Peach Farm
4 Tyler Street
Boston, MA 02111
Mon - Sun11:00 AM - 3:00 AM

January 24, 2010

Range Rage

It's Bolognese Sunday... the best kind of Sunday™. Which is always great. Especially when it's the inaugural Bolognese Sunday of a new home. But as I start encircling the new range with bowls, bottles and cans of mise, I'm forced to ask a question:

Who the hell designed this?

I'd like to know so I can "thank" him.

Really, what kind of designer, when given a 30x22" space in which to work, says to himself, "I know, self... rather than running the knobs up the length of the cooktop, let's stack them side-by-side to take up as much real estate as possible, and then cram all four burners into an 18" square so that using a plain old pot or 12" fry pan on the big burner knocks all of the others out of commission."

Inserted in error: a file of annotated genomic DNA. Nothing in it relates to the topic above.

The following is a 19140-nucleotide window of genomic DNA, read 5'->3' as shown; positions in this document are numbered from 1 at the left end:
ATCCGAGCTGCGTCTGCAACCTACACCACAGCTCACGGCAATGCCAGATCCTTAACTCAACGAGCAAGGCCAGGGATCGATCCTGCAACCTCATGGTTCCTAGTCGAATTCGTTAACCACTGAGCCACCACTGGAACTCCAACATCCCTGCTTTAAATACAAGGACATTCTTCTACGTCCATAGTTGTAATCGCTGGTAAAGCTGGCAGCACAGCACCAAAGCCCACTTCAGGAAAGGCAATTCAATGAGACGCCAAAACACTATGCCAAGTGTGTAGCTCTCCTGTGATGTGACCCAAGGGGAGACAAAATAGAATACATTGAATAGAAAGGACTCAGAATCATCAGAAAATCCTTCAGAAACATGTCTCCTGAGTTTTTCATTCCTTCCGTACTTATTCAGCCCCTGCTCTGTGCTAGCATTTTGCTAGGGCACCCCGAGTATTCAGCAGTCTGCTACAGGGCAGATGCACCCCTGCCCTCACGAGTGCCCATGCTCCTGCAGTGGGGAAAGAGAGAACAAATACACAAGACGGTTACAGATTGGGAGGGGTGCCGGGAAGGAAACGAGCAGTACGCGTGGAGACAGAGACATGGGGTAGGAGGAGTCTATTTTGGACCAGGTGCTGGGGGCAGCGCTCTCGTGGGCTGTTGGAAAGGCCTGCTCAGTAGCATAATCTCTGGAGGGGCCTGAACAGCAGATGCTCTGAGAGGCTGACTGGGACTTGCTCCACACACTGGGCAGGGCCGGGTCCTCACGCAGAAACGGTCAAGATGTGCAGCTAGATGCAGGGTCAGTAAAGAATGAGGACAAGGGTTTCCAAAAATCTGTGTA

I mean, at the VERY least, wouldn't you shift the big burner an inch or two the right and, you know, actually utilize some of that vast region of unexplored space in the upper right corner so maybe you only lose that little simmer burner, leaving just enough room for another medium-sized pan on the bottom left and maybe a little one on the top left? And what's with all of the dead space, anyway? Is it being reserved for future burner expansion? Because I'm pretty sure this thing isn't modular. Or is that where they put the bud vase in the promotional photos?

Ahhh... I see Whirlpool was founded in 1911. I guess these are the kinds of little kinks it takes a company a century to iron out.

January 23, 2010

Pete's Fish & Chips